If you want a great immersion blender and great accessories, Breville’s the Control Grip is for you. It comes with a blending jar, whisk, and a chopper that turns the whole thing into a mini food processor. It easily blends soups, mayonnaise, and smoothies and has 15 speeds, although I only found the last two powerful enough for the tasks at hand. I also thought the button to detach the blender’s attachments was a bit finicky and sticky. However, the Control Grip has an ergonomic handle, a scratch-resistant plastic base on its chopper arm, and an easy-to-use power button. It’s also a cinch to clean and I like that its blender jar has a handle, unlike other models.
- Attachments: Whisk, chopping bowl, blending jar
- Blade length: 2 inches
- Performance: 4.5
- Ease of Use: 4.5
- Cleanup: 5
Who it’s best for: Anyone who wants an immersion blender that comes with an assortment of attachments. It’s great for people living in small spaces or looking to stock a kitchen without buying lots of extras.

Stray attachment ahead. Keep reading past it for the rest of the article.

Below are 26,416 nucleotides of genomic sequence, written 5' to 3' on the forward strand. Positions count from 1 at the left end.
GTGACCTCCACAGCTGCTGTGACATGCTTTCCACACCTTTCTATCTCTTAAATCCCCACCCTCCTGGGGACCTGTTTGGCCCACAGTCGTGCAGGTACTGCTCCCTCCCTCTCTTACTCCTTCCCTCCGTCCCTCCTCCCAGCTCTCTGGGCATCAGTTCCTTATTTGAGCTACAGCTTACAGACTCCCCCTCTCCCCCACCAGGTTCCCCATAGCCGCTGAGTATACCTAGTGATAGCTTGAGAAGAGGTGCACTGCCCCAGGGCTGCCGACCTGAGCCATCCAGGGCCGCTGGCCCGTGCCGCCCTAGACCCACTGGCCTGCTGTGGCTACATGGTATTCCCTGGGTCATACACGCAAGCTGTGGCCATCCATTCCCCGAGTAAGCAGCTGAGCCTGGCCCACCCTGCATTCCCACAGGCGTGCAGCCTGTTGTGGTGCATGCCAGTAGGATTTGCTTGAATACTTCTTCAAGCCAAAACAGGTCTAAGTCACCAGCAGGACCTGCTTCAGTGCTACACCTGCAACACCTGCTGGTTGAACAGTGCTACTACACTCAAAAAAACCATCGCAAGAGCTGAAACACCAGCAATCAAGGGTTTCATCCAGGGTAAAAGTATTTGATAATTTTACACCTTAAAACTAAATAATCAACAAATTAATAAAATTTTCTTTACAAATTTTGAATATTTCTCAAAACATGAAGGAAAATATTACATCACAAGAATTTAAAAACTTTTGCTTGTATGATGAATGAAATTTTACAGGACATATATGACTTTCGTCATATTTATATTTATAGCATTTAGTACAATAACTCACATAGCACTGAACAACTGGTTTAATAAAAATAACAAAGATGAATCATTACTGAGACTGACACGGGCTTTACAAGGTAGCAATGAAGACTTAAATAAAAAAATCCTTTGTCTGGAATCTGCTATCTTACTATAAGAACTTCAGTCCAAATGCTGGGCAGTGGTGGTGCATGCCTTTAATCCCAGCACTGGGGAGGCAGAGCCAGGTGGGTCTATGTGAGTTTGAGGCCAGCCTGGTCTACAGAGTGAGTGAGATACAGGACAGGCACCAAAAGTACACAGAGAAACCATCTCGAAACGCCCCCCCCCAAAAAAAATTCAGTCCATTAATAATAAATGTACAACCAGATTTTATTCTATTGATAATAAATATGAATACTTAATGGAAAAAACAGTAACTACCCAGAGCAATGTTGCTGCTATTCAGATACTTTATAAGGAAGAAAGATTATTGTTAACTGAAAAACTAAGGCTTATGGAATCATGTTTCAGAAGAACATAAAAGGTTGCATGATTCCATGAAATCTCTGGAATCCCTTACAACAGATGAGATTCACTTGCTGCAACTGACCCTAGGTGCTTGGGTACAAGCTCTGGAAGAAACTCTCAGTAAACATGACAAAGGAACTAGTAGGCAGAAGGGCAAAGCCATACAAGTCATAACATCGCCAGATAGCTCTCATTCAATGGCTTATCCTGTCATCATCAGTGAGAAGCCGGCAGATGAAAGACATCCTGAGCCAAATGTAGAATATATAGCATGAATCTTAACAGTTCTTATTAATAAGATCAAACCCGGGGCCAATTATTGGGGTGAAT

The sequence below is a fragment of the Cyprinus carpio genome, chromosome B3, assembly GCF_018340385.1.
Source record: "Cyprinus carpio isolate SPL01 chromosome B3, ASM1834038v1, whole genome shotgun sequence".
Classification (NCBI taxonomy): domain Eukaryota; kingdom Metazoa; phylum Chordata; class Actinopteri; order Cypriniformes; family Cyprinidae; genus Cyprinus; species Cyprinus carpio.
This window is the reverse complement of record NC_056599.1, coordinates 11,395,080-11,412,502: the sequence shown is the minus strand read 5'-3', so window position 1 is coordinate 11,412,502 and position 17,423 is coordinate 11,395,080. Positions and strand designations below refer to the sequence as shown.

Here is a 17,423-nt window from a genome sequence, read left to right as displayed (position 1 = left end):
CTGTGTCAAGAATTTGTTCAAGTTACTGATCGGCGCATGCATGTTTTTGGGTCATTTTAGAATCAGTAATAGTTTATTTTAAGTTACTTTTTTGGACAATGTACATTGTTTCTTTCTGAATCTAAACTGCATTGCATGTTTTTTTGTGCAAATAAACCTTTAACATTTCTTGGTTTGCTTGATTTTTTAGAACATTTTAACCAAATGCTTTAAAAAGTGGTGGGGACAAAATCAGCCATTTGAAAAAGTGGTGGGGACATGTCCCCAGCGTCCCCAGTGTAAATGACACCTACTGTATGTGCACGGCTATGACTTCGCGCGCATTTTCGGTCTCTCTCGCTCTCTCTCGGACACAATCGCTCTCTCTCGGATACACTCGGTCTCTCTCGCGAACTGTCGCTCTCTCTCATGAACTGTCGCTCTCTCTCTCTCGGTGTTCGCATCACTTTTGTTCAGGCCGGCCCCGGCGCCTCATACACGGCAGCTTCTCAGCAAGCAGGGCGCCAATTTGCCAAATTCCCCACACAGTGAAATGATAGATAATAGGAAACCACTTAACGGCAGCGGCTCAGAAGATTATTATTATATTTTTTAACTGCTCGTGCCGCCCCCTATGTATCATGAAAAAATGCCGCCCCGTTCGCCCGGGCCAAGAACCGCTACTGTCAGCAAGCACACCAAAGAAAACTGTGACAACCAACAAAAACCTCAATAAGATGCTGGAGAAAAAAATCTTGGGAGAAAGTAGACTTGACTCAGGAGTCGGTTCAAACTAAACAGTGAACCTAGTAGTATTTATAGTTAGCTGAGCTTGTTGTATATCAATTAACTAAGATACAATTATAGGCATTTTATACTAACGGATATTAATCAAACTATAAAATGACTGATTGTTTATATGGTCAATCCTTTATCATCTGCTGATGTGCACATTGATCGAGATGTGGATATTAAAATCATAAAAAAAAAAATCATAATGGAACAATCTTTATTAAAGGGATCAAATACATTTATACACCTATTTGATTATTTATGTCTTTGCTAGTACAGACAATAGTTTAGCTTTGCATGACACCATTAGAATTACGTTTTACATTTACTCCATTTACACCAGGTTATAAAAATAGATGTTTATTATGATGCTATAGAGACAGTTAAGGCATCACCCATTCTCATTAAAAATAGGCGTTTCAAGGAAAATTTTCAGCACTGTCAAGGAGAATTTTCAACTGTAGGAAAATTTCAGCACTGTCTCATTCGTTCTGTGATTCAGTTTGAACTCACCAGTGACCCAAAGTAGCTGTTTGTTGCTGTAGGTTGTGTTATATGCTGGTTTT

Good to know: It comes with a 1-year limited warranty.
Best Safety Features: Braun MultiQuick 9 Model 9137XI Hand Blender
With lots of attachments and three speed modes (pulse, low, and high), this versatile immersion blender from Braun has a ton to offer. It’s incredibly powerful — easily tackling soup, mayonnaise, and smoothies — has a comfortable handle, is easy to clean, and comes with a helpful blending cup. To use this blender’s attachments, you press to clip one in and then use a button to detach it. I found the button harder to use than attachments that twist on and off. I also thought its control panel was initially confusing, but got easier after using the blender a couple of times. The best feature on this model: It has a safety lock, which you first have to unlock before being able to turn the blender on. It’s especially great if you have kids or happen to be bit timid in the kitchen and want this added security.
- Accessories: Blender jug, whisk, masher, chopping bowl, ice crush blade
- Blade length: 2 inches
- Performance: 5
- Ease of Use: 4
- Cleanup: 5
Who it’s best for: If you want a fantastic immersion blender with some reassuring safety features.
Good to know: This product has a 3-year limited warranty.
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We will do our homework, going wildly in depth with our testing. But we condense the info into easy, breezy summaries so that you can see what we picked and why, then move on with your life. Because we know you’re busy!